In May 2020, Rio Tinto, an Anglo-Australian multinational mining company and the world’s biggest iron ore miner, destroyed two ancient caves in Pilbara, Western Australia. The decision sparked widespread condemnation from shareholders and the public.
The caves in question were the Juukan Gorge rock shelters, which were regarded as one of Australia’s most significant archaeological research sites because they showed evidence of continuous human habitation dating back 46,000 years. The blasting of the Juukan Gorge was legally sanctioned as part of a long-planned expansion of Rio Tinto’s Brockman 4 iron ore mine but was opposed by local populations, including the Puutu Kunti Kurrama and Pinikura peoples.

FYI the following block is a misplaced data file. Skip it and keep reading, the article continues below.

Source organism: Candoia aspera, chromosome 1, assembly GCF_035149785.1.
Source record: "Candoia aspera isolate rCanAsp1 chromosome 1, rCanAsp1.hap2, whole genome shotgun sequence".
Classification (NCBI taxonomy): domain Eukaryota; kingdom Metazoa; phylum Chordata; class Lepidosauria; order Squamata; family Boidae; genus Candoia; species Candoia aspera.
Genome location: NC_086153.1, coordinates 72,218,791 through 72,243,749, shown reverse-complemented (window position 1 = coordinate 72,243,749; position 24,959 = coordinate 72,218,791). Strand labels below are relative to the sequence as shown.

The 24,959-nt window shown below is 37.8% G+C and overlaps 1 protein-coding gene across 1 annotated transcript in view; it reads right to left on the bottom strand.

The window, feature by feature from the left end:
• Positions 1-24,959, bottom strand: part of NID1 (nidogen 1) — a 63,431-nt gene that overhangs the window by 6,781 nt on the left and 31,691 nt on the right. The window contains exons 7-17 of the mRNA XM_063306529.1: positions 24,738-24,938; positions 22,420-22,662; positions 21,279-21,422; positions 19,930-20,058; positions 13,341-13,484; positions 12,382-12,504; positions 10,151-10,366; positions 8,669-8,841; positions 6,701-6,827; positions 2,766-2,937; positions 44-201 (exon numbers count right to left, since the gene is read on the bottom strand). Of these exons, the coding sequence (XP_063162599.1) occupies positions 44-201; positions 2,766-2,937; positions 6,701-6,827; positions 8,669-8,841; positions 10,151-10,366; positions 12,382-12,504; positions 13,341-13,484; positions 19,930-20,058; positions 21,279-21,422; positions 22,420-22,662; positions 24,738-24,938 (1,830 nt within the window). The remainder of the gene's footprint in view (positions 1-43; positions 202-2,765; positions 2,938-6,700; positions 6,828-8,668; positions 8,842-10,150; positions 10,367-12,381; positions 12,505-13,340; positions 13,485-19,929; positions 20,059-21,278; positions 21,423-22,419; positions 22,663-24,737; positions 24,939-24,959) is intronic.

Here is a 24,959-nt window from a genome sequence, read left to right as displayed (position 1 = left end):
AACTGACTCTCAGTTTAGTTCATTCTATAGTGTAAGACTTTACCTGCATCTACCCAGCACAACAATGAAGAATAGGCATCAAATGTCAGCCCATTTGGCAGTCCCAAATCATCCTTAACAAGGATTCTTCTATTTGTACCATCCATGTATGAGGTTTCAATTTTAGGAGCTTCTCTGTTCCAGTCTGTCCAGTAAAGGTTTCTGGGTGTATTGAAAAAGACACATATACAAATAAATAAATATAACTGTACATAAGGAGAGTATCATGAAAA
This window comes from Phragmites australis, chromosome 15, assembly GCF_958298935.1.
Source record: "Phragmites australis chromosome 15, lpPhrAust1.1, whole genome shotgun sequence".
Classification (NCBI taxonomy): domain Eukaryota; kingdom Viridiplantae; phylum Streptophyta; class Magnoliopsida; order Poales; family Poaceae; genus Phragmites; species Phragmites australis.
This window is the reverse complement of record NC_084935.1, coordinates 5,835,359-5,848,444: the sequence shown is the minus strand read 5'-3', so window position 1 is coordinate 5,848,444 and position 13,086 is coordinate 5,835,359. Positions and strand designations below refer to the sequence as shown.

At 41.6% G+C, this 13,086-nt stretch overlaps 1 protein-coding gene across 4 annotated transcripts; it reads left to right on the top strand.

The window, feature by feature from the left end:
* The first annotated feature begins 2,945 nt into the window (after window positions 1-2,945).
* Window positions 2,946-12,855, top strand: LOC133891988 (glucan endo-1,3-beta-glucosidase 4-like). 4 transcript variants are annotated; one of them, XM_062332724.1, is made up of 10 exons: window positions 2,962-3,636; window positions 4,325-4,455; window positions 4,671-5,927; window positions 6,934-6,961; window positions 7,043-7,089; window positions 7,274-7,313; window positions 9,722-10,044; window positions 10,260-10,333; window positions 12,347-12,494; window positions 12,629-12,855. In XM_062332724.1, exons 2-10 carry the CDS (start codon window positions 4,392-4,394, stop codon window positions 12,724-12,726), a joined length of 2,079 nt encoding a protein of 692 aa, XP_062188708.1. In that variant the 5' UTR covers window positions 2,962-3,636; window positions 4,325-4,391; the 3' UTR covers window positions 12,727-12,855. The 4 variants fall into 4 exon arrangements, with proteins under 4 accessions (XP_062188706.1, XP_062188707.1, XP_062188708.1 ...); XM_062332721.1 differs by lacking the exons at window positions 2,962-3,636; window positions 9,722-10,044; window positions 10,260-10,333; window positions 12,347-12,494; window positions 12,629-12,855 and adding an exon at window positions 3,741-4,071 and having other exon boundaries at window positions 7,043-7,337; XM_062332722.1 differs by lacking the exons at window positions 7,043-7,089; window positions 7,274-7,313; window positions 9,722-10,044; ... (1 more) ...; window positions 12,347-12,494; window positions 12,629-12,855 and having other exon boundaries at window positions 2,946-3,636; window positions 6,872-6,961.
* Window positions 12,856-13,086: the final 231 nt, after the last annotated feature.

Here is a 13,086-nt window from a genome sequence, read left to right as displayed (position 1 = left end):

On 11 September 2020, Rio Tinto’s Board announced that its Chief Executive, Jean-Sebastien Jacques, would be leaving the company. The Board stated that Jacques would stay as chief executive until the appointment of his successor, or until 31 March 2021. Two other senior executives, the heads of Rio Tinto’s iron ore and corporate relations divisions, will also leave the company at the end of the year.
Australia’s Parliament is expected to hold an inquiry into the company’s actions. Rio Tinto also held its own inquiry earlier this year, after which the company cut bonuses for its directors and began attempts at repairing relations with Australia’s aboriginal communities.
Rio Tinto has issued a public apology and has announced its determination to ensure such destruction of archaeological and cultural significance never occurs again.